• Beth Rudolf

    So where does Consumer Protection From Unfair Trading Regulations fit in? The NAEA CPR forms and the Law Society forms have 51 questions which are the same so how about just getting the seller to complete the whole Law Society form as part of the CPR obligation prior to marketing and have done with it? Do we need to put the poor home mover through the hassle of completing all these questions twice and run the risk that they might answer differently on each form?

  • Rob Hailstone

    Part of the problem is Karl, conveyancing is stressful, not well paid and rarely appreciated. If my kids wanted to become a conveyancer I would chain them up and lock them in the garage.

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    I respect Mr Ambrose’s view but perhaps it is he that misses the mark. Yes this may appear as a simplistic view on the surface (not the entire MS article btw) but ask every estate agent in the land and they will tell you how long it takes to get a contract out. Rob, your comment about 'instructing a conveyancer before a buyer is found' is spot on, and a solution I not only welcome but actively promote. By doing so clients can, and are happy to complete property information via their conveyancer in the knowledge that a useful contract can be issued as soon as a buyer is found. I would guess that Karl is at the coalface too and his experiences are very real…….and dare I say usual.

    I understand the opinion that some ‘armchair panel managers’ are too far from the coal face, but this one has the privilege of working closely with a dozen or so of the largest volume conveyancers in the country, several hundred independent estate agents and a few thousand mortgage brokers. We constantly discuss the consumer journey as well as the challenges for conveyancers and other stakeholders. Go ahead and disagree with me but my armchair sits in front of a pin sharp HD widescreen with glorious technicolour and a great view from a very ‘credible’ perspective. Feel free to come and have a look.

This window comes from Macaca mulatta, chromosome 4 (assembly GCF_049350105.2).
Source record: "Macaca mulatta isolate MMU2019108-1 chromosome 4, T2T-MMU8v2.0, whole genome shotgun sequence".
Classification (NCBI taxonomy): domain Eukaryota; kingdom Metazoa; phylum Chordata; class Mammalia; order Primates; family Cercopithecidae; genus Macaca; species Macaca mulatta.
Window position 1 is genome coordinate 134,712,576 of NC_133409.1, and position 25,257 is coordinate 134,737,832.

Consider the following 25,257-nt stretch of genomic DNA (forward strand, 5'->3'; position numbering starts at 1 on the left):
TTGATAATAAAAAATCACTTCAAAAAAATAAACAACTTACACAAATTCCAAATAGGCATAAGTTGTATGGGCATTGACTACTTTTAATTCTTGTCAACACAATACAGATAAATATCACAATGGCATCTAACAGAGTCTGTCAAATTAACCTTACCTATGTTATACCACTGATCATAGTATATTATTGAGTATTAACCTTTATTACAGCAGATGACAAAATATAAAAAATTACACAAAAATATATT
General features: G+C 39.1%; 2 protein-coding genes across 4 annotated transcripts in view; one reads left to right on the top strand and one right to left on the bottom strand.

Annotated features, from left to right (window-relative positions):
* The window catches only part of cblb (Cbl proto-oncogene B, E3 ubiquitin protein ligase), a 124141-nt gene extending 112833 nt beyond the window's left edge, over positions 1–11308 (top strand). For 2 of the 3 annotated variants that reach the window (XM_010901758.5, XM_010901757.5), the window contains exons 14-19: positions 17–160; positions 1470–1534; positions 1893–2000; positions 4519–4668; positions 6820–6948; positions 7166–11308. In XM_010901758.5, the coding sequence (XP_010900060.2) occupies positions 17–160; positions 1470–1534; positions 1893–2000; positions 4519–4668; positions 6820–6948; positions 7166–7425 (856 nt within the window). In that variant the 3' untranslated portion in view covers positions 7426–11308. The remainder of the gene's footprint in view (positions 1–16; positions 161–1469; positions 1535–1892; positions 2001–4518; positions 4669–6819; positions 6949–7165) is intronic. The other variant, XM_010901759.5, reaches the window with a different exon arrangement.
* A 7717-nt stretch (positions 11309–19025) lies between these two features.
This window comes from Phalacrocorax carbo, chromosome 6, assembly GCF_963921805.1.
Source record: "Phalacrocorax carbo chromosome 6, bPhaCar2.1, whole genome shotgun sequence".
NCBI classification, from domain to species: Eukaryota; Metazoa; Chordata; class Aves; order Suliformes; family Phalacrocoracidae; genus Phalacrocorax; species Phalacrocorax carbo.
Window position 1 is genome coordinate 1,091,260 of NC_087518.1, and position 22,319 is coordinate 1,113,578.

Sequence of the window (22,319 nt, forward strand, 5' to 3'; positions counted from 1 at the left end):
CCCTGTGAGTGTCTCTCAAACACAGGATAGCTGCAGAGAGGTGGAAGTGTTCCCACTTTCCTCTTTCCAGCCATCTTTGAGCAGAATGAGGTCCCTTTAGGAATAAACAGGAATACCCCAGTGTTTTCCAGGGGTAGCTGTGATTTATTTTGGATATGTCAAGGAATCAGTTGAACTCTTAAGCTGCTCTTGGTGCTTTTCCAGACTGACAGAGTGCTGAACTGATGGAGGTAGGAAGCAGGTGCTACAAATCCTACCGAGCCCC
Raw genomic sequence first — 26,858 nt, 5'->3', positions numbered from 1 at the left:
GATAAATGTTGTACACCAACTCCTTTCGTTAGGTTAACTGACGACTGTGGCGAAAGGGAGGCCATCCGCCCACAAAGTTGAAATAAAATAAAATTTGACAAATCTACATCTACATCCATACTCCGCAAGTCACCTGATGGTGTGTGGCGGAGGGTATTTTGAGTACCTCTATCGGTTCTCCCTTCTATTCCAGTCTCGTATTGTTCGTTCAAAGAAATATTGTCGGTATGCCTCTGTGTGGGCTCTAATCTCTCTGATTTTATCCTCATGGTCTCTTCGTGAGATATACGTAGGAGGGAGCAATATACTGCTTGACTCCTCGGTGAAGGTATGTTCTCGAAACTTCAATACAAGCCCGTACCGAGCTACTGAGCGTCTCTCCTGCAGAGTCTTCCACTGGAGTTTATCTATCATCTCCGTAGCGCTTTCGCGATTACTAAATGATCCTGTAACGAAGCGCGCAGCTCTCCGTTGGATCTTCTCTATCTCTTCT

Our ongoing experience shows that by engaging the vendor in the conveyancing process and documentation early, it stops them from (unintentionally) holding things up by a couple of weeks.

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    The EAT news articles are ticking all the boxes this morning...... so much so I not sure which to comment on first ;-)

    I've previously intimated that our product that we will be launching in the market (anticipated July 17) will hopefull write all the worlds wrongs...... we'll perhaps that's a little ambitious! But from industry engagement and feedback what we are planning to deliver will shave a MINIMUM of 3 weeks off the sales process as all of the searches, property information questionnaire (PIQ) and several hours of conveyance will be completed at the point of marketing! And all at NO upfront cost or more expensive than the traditional methods! Coincidently we would also control the PIQ and laborious paperwork process as we would speaking with sellers to arrange the surveys on their premises and collecting paperwork at the same time.

    I understand the the politicians and conveyances are constantly berating the word HIP and the potential of bringing this back by stating that NO Estate Agents want to see them back in......... couldn't be further from the truth and if this is your opinion then honestly you live under a rock which is conveniently located Ina bubble! That said we are not planning on re-introducing the HIP just a highly evolved and polished legal pack to, as suggested, bring the process in to today's world!

    If you would like any additional information please find me on Linked in Gareth Clarke